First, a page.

European stocks dip after Wall Street closes lower

European stocks ticked lower on Thursday, after a slide on Wall Street late in the previous session, as the new Omicron coronavirus variant continued to drive market volatility.

Europe’s Stoxx 600 fell 0.9 per cent as traders reacted to the first discovery of the new strain in the US on Wednesday and a continued surge in cases in South Africa. London’s FTSE 100 dropped 0.6 per cent and Germany’s Dax lost 0.8 per cent.

European equities and oil prices had rallied on Wednesday, leading to an early bounce on Wall Street, as traders bought back in to economically sensitive banking and industrial shares that had fallen in the preceding days.

But the S&P 500 equity gauge closed 1.2 per cent lower in New York, marking its largest intraday swing since March and followed a punishing session on Tuesday that had left the index down almost 2 per cent.

“Many investors were waiting for the variant that was going to be disruptive, and this is the one that has made us wake up and become focused on the virus again,” said Gregory Perdon, co-chief investment officer at Arbuthnot Latham.

The Vix, Wall Street’s so-called fear gauge that measures expected stock market volatility, traded at an elevated level of about 28 on Thursday — above its long-run average of about 20.

“Whenever the Vix is trading at these levels it does tend to signify a decent buying opportunity, as it can be a contrarian indicator,” Perdon said.

Futures contracts tracking the S&P 500 during the European morning were up 0.8 per cent.

Markets have also been assessing comments on Tuesday by Jay Powell, chair of the US Federal Reserve, that suggested he was willing to accelerate the reduction of the central bank’s $120bn of monthly bond purchases that have supported the stock market since March 2020.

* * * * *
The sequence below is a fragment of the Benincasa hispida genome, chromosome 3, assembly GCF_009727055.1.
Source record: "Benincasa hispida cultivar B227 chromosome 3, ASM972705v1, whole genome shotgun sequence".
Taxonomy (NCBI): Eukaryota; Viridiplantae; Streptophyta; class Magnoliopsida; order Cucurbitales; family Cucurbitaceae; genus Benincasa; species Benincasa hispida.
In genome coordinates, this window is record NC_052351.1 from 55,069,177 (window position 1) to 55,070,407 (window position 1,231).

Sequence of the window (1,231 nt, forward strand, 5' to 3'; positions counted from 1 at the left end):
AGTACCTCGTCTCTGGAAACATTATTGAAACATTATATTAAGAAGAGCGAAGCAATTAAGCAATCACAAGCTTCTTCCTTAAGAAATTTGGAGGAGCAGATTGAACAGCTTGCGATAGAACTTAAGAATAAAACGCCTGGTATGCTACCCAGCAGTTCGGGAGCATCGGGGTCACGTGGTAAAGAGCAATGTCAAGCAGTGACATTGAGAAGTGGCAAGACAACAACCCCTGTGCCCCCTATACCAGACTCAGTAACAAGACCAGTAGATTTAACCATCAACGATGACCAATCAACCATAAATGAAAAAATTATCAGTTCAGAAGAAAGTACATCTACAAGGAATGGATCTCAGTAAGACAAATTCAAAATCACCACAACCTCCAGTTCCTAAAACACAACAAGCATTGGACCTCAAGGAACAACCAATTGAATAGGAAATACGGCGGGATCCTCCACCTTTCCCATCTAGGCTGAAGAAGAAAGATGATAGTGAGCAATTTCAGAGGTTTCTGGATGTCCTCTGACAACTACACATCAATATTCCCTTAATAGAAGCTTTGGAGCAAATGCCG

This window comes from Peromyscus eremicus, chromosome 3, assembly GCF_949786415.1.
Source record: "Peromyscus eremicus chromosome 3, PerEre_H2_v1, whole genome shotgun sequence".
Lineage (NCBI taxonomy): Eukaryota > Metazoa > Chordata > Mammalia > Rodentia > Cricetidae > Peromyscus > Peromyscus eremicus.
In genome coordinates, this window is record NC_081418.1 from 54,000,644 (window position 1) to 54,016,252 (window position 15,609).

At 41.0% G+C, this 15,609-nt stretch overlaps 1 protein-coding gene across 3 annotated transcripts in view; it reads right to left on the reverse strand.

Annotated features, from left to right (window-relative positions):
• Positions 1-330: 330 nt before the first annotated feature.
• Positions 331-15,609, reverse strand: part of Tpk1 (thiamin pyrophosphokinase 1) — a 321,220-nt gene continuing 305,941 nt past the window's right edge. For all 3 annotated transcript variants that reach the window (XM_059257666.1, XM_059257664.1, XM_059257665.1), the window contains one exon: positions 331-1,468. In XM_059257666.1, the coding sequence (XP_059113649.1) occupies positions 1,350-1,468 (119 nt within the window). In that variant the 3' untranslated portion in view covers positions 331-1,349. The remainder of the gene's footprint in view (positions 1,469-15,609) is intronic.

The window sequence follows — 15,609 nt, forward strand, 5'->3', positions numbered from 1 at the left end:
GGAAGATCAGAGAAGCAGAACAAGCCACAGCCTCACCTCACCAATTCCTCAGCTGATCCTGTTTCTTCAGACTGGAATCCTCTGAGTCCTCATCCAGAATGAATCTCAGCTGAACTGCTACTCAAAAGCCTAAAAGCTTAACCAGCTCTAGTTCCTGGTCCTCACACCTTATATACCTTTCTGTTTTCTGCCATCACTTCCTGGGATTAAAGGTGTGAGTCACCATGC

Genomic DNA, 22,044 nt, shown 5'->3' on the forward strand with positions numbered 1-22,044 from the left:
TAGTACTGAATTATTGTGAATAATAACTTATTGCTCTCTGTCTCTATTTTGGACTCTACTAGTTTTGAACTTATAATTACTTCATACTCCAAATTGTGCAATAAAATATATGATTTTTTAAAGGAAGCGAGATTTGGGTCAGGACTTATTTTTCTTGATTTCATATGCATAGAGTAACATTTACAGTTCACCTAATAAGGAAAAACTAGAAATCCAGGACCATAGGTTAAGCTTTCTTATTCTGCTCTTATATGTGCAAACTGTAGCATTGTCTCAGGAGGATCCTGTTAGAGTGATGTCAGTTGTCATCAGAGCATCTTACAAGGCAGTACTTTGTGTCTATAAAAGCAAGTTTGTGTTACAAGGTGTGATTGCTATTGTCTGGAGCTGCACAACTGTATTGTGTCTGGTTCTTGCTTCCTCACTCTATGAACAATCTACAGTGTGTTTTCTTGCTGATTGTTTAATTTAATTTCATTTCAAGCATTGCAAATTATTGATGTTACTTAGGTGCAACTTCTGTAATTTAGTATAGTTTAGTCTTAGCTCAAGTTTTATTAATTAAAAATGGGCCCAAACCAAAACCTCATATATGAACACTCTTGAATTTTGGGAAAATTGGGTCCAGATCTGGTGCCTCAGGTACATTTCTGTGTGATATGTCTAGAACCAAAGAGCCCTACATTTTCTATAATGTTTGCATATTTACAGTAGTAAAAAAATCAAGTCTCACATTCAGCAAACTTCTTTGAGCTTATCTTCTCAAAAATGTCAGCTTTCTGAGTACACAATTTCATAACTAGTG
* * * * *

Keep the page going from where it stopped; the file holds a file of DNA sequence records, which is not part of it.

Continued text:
Omicron, which the World Health Organization last week declared a “variant of concern,” features a high number of mutations that have prompted fears it could evade the protection provided by vaccines.

Governments have rushed to tighten travel restrictions in response to the new variant’s spread. US president Joe Biden is expected later on Thursday to announce new measures intended to address Omicron.

Investors are hoping the variant proves as manageable for policymakers and vaccine producers as the Delta variant of the virus, which temporarily shook US and European stock markets in July before they hit highs last month in response to economic recovery and strong corporate earnings.

“It is not worth panicking about,” said Jeremy Gatto, multi-asset investment manager at Unigestion.

“Vaccines becoming completely ineffective and the risk of further lockdowns is not our core scenario”, he added, “but obviously the short-term risks to markets have increased.”

The yield on the benchmark 10-year Treasury note rose 0.01 percentage points to about 1.45 per cent. Brent crude, the oil benchmark, rose 2.2 per cent to $70.32 a barrel after heavy swings in recent days.

Asian equities were mixed, with Hong Kong’s Hang Seng index adding 0.5 per cent while Tokyo’s Nikkei 225 dropped 0.7 per cent.

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